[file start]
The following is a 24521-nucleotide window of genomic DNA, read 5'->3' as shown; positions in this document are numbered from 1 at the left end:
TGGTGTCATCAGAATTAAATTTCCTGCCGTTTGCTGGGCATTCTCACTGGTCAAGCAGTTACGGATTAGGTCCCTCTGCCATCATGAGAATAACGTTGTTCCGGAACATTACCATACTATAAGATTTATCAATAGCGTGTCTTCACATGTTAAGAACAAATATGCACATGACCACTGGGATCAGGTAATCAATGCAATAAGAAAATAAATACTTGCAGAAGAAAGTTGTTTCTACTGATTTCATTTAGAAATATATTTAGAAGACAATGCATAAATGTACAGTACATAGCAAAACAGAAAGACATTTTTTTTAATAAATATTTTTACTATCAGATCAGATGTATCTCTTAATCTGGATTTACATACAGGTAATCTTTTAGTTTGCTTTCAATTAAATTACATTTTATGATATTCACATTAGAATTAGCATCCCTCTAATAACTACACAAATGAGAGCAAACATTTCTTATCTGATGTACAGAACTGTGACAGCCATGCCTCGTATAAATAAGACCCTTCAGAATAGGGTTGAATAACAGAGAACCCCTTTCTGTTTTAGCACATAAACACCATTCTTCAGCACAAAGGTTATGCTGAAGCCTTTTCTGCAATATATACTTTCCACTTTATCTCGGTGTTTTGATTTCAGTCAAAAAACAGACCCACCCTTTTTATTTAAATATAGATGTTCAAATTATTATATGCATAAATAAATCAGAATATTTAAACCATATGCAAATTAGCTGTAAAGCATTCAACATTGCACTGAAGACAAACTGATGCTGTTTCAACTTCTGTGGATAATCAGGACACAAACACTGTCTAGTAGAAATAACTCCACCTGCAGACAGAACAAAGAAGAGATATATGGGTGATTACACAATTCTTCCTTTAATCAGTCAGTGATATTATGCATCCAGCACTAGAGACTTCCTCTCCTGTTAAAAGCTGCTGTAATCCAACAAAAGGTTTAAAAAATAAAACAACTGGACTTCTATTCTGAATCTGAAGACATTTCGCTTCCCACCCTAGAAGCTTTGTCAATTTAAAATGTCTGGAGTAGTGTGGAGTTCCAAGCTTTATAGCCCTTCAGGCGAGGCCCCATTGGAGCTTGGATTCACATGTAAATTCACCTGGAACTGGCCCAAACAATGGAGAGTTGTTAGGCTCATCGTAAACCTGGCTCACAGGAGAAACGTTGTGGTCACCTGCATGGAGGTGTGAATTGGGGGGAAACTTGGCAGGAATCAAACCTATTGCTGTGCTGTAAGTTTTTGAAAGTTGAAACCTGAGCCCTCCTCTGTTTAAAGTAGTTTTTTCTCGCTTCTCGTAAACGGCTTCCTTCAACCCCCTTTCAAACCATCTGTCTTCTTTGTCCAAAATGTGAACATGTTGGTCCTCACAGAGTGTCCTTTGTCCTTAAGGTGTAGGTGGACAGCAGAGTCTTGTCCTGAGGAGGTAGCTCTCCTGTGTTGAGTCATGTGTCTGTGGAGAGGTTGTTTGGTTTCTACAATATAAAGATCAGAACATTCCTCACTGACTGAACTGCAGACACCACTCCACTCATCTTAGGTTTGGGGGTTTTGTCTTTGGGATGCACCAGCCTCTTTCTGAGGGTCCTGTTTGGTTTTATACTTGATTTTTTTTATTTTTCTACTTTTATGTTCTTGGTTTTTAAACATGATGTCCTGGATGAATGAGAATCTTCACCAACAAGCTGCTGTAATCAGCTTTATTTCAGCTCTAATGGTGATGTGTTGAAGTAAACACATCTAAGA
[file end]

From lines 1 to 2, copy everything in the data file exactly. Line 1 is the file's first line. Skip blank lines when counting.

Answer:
The following is a 24521-nucleotide window of genomic DNA, read 5'->3' as shown; positions in this document are numbered from 1 at the left end:
TGGTGTCATCAGAATTAAATTTCCTGCCGTTTGCTGGGCATTCTCACTGGTCAAGCAGTTACGGATTAGGTCCCTCTGCCATCATGAGAATAACGTTGTTCCGGAACATTACCATACTATAAGATTTATCAATAGCGTGTCTTCACATGTTAAGAACAAATATGCACATGACCACTGGGATCAGGTAATCAATGCAATAAGAAAATAAATACTTGCAGAAGAAAGTTGTTTCTACTGATTTCATTTAGAAATATATTTAGAAGACAATGCATAAATGTACAGTACATAGCAAAACAGAAAGACATTTTTTTTAATAAATATTTTTACTATCAGATCAGATGTATCTCTTAATCTGGATTTACATACAGGTAATCTTTTAGTTTGCTTTCAATTAAATTACATTTTATGATATTCACATTAGAATTAGCATCCCTCTAATAACTACACAAATGAGAGCAAACATTTCTTATCTGATGTACAGAACTGTGACAGCCATGCCTCGTATAAATAAGACCCTTCAGAATAGGGTTGAATAACAGAGAACCCCTTTCTGTTTTAGCACATAAACACCATTCTTCAGCACAAAGGTTATGCTGAAGCCTTTTCTGCAATATATACTTTCCACTTTATCTCGGTGTTTTGATTTCAGTCAAAAAACAGACCCACCCTTTTTATTTAAATATAGATGTTCAAATTATTATATGCATAAATAAATCAGAATATTTAAACCATATGCAAATTAGCTGTAAAGCATTCAACATTGCACTGAAGACAAACTGATGCTGTTTCAACTTCTGTGGATAATCAGGACACAAACACTGTCTAGTAGAAATAACTCCACCTGCAGACAGAACAAAGAAGAGATATATGGGTGATTACACAATTCTTCCTTTAATCAGTCAGTGATATTATGCATCCAGCACTAGAGACTTCCTCTCCTGTTAAAAGCTGCTGTAATCCAACAAAAGGTTTAAAAAATAAAACAACTGGACTTCTATTCTGAATCTGAAGACATTTCGCTTCCCACCCTAGAAGCTTTGTCAATTTAAAATGTCTGGAGTAGTGTGGAGTTCCAAGCTTTATAGCCCTTCAGGCGAGGCCCCATTGGAGCTTGGATTCACATGTAAATTCACCTGGAACTGGCCCAAACAATGGAGAGTTGTTAGGCTCATCGTAAACCTGGCTCACAGGAGAAACGTTGTGGTCACCTGCATGGAGGTGTGAATTGGGGGGAAACTTGGCAGGAATCAAACCTATTGCTGTGCTGTAAGTTTTTGAAAGTTGAAACCTGAGCCCTCCTCTGTTTAAAGTAGTTTTTTCTCGCTTCTCGTAAACGGCTTCCTTCAACCCCCTTTCAAACCATCTGTCTTCTTTGTCCAAAATGTGAACATGTTGGTCCTCACAGAGTGTCCTTTGTCCTTAAGGTGTAGGTGGACAGCAGAGTCTTGTCCTGAGGAGGTAGCTCTCCTGTGTTGAGTCATGTGTCTGTGGAGAGGTTGTTTGGTTTCTACAATATAAAGATCAGAACATTCCTCACTGACTGAACTGCAGACACCACTCCACTCATCTTAGGTTTGGGGGTTTTGTCTTTGGGATGCACCAGCCTCTTTCTGAGGGTCCTGTTTGGTTTTATACTTGATTTTTTTTATTTTTCTACTTTTATGTTCTTGGTTTTTAAACATGATGTCCTGGATGAATGAGAATCTTCACCAACAAGCTGCTGTAATCAGCTTTATTTCAGCTCTAATGGTGATGTGTTGAAGTAAACACATCTAAGA